Sunday, 15 September 2013

McCain smells a rat in Syria deal

Senators John McCain (left) and Lindsey Graham Saturday
U.S. Senator John McCain (R-AZ) and Senator Lindsey Graham (R-SC) on Saturday released the following statement on the U.S.-Russian agreement on Syria:

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"What concerns us most is that our friends and enemies will take the same lessons from this agreement – they see it as an act of provocative weakness on America's part. We cannot imagine a worse signal to send to Iran as it continues its push for a nuclear weapon.

"Without a UN Security Council Resolution under Chapter 7 authority, which threatens the use of force for non-compliance by the Assad regime, this framework agreement is meaningless. Assad will use the months and months afforded to him to delay and deceive the world using every trick in Saddam Hussein's playbook. It requires a willful suspension of disbelief to see this agreement as anything other than the start of a diplomatic blind alley, and the Obama Administration is being led into it by Bashar al-Assad and Vladimir Putin.

"What's worse, this agreement does nothing to resolve the real problem in Syria, which is the underlying conflict that has killed 110,000 people, driven millions from their homes, destabilized our friends and allies in the region, emboldened Iran and its terrorist proxies, and become a safe haven for thousands of al-Qaeda affiliated extremists. Is the message of this agreement that Assad is now our negotiating partner, and that he can go on slaughtering innocent civilians and destabilizing the Middle East using every tool of warfare, so long as he does not use chemical weapons? That is morally and strategically indefensible.

"The only way this underlying conflict can be brought to a decent end is by significantly increasing our support to moderate opposition forces in Syria. We must strengthen their ability to degrade Assad's military advantage, change the momentum on the battlefield, and thereby create real conditions for a negotiated end to the conflict."

Tuesday, 10 September 2013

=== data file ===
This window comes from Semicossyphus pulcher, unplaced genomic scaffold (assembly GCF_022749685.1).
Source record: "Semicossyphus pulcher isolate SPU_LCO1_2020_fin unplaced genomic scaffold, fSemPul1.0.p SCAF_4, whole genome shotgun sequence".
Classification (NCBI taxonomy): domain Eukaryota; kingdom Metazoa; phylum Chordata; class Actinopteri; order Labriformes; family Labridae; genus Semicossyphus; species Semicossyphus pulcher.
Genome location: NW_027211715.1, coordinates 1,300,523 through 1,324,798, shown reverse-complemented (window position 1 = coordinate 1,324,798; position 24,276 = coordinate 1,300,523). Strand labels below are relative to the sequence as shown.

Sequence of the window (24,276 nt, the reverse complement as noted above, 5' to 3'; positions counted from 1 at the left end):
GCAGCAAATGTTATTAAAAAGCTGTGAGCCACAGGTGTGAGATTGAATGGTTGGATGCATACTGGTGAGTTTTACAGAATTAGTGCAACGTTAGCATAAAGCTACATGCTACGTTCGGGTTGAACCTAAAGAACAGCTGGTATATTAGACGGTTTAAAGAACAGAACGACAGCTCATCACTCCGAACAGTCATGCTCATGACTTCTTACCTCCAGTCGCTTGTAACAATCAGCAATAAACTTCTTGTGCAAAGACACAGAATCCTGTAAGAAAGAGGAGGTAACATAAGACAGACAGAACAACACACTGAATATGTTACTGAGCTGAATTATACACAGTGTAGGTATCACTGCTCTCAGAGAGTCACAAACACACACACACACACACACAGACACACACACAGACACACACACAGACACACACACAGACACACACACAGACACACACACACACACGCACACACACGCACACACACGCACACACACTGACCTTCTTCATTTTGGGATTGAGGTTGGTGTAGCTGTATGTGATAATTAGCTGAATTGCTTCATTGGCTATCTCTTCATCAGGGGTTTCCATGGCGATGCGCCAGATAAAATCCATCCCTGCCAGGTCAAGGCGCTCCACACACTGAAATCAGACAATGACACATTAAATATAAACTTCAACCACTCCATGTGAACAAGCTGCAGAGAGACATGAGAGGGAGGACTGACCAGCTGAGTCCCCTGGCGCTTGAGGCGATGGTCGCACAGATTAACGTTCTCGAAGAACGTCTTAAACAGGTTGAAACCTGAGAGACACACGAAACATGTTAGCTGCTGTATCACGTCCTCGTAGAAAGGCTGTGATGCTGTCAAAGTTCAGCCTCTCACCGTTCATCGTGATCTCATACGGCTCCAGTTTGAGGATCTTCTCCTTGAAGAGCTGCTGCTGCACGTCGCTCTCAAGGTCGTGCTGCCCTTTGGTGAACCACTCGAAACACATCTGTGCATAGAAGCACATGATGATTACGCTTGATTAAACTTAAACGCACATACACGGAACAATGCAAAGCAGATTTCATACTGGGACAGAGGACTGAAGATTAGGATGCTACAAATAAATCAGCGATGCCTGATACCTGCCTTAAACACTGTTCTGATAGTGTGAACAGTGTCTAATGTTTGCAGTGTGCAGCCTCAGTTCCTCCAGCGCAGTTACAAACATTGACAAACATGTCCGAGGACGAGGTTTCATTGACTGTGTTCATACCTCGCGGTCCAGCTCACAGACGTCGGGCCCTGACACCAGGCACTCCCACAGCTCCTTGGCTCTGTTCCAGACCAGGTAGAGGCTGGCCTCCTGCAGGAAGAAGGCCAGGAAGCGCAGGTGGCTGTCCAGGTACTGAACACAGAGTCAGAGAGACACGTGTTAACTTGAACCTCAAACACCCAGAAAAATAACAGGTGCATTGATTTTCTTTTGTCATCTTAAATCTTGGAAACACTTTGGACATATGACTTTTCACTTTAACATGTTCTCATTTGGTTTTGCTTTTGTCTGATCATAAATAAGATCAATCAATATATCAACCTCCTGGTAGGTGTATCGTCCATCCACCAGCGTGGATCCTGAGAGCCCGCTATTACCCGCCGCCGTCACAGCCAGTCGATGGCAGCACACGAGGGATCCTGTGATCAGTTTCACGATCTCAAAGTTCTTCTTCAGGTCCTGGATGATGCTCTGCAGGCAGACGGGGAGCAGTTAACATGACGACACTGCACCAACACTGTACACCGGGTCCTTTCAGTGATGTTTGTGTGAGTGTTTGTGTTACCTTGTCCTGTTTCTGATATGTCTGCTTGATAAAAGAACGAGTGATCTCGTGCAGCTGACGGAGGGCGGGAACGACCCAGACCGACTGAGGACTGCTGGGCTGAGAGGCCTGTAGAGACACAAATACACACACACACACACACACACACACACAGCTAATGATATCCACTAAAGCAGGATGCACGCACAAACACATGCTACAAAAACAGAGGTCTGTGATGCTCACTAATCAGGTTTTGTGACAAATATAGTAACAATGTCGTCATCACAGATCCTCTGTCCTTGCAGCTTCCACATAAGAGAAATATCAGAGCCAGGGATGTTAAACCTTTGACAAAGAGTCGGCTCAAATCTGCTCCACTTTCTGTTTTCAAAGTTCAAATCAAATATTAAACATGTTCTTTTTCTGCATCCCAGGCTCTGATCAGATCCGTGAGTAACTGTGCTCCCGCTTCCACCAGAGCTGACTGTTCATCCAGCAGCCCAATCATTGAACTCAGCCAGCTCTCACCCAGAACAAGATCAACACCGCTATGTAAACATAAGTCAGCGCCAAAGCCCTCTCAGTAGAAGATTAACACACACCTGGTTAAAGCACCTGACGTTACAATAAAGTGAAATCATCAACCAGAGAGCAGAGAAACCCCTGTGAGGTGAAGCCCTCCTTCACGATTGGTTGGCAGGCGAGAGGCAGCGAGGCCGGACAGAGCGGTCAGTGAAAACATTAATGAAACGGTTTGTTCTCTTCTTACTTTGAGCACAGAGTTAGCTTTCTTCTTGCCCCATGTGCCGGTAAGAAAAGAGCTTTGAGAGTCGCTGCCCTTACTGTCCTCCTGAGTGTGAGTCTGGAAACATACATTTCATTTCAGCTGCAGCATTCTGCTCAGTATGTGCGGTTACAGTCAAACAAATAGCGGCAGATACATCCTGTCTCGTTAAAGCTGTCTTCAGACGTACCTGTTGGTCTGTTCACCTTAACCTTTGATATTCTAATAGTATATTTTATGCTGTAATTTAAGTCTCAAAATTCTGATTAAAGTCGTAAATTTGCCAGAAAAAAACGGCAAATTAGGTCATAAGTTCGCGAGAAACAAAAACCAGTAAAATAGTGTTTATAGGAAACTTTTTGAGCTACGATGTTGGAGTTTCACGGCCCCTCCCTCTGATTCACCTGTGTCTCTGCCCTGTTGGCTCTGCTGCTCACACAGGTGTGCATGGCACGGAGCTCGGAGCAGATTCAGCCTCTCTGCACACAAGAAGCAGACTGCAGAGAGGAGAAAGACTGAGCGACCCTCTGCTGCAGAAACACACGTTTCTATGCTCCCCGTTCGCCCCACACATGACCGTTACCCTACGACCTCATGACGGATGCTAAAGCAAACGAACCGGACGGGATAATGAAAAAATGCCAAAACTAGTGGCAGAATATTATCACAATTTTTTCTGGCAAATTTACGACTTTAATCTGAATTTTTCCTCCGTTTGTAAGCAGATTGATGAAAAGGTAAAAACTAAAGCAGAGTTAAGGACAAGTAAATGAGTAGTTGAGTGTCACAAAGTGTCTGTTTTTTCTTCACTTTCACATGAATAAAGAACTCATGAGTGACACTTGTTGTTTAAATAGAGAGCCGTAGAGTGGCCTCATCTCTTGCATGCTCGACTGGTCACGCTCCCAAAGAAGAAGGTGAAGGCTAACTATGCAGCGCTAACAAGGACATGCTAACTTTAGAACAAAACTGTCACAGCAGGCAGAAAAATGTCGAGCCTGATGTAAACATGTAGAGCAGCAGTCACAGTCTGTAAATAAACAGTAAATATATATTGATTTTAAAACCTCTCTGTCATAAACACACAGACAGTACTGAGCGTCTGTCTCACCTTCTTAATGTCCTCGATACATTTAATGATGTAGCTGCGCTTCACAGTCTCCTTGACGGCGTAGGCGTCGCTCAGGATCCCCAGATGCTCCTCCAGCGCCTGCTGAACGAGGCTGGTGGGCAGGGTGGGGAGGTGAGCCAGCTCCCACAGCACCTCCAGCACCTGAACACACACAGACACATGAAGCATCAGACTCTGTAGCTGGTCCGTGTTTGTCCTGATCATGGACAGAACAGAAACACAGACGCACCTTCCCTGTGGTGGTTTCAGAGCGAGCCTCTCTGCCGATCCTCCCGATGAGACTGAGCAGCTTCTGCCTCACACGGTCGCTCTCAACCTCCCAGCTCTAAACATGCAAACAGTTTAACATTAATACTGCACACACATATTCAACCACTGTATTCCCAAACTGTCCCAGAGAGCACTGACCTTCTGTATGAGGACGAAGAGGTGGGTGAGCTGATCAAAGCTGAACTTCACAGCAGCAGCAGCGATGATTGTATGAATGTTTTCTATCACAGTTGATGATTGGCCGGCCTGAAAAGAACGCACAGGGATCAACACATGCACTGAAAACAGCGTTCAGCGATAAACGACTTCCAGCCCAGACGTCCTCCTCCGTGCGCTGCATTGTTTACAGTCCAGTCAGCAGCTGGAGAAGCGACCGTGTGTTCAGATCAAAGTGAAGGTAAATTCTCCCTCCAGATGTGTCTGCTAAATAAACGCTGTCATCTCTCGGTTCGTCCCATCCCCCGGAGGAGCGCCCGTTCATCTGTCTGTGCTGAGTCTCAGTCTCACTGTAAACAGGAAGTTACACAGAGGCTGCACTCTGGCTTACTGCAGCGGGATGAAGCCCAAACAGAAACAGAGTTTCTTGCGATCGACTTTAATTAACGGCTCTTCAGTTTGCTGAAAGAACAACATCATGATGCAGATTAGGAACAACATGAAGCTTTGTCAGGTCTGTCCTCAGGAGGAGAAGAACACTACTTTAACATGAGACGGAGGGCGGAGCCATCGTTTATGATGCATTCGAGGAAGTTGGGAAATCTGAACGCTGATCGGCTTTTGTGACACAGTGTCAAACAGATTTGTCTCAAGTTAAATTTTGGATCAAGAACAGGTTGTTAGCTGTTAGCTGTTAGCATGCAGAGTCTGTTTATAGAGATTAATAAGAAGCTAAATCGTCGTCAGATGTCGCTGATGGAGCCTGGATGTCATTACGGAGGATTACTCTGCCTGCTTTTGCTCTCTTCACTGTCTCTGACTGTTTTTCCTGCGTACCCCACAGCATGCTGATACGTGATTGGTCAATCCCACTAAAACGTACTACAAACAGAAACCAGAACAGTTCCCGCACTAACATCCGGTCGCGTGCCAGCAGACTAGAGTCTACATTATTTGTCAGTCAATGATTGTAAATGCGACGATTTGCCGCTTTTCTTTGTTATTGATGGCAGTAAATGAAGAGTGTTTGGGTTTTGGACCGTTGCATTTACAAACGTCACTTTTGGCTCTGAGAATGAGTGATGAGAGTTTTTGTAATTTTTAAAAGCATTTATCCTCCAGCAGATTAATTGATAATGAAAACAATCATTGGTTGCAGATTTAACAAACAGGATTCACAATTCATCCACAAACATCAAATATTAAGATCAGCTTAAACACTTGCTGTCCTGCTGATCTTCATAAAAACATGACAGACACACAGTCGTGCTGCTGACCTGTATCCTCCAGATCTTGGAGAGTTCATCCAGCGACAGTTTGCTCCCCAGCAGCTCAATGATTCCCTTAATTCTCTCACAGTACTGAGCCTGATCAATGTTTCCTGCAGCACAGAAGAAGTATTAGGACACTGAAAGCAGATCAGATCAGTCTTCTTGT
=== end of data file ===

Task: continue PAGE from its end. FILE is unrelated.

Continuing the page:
Putin checkmates Obama over Syria

Vladimir Putin is a black belt and a Master of Sports in Judo.

Political analyst Amine Kamourieh, writing today for the independent Beirut daily an-Nahar, says the Russian president is also an excellent hunter and marksman. And he just proved to be an accomplished acrobat who can execute a full back somersault at the last minute to avoid falling into an abyss.

Kamourieh continues:

Putin can be a Machiavellian diplomat at a whim and is always prepared to hide his deadly iron fist in a velvet glove. His attributes, love of the spotlight and innumerable qualities while in office made him a media superstar on the world stage.

In the Syria crisis, Russia's new tsar showed a penchant for global leadership.

Yesterday, he proved to be a Chess Grandmaster. With one spectacular move, his "Rook" checkmated America's "Black King" that has been threatening Syria.

Hours earlier, a potential military strike from U.S. forces was hanging over Syria.

Talk was not so much about the strike's timing as about its sequels.

The Russian Grandmaster changed all this with an airtight proposal. 

If the strike on Syria is to deter Syrian President Bashar al-Assad from using his chemical arsenal, better put Syria's chemical weapons stockpiles under international control and spare Syria and the rest of the world the evils of war and its likely catastrophic aftermath.

The proposal puts U.S. plans for a strike against Syria on hold.

Putin's smart suggestion helps U.S. President Barack Obama and Assad climb down the high tree. By so doing, the Russian president avoided a head on clash between Moscow and Washington over Syria and let his Syrian ally off the hook while denying Damascus the opportunity of claiming "victory."

By yielding control of its chemical weapons, which it invariably described as a "strategic" asset in a face-off with nuclear Israel, the Syrian regime would be effectively turning tail on what it usually described as a "sovereign" issue. The Syrian regime would at the same time be implicitly owning up to (chemical weapons) violations.

Putin's plan also helps Obama save face after talking himself into a corner on intervention in Syria and finding it hard to muster the support of Congress, the American public and U.S. allies for action against Assad forces.

The plan for international control of Syrian chemical weapons steals Obama's thunder. If adopted and implemented, it would crown Putin's move as one of the greatest since the days of the Russian Grandmasters.

Monday, 9 September 2013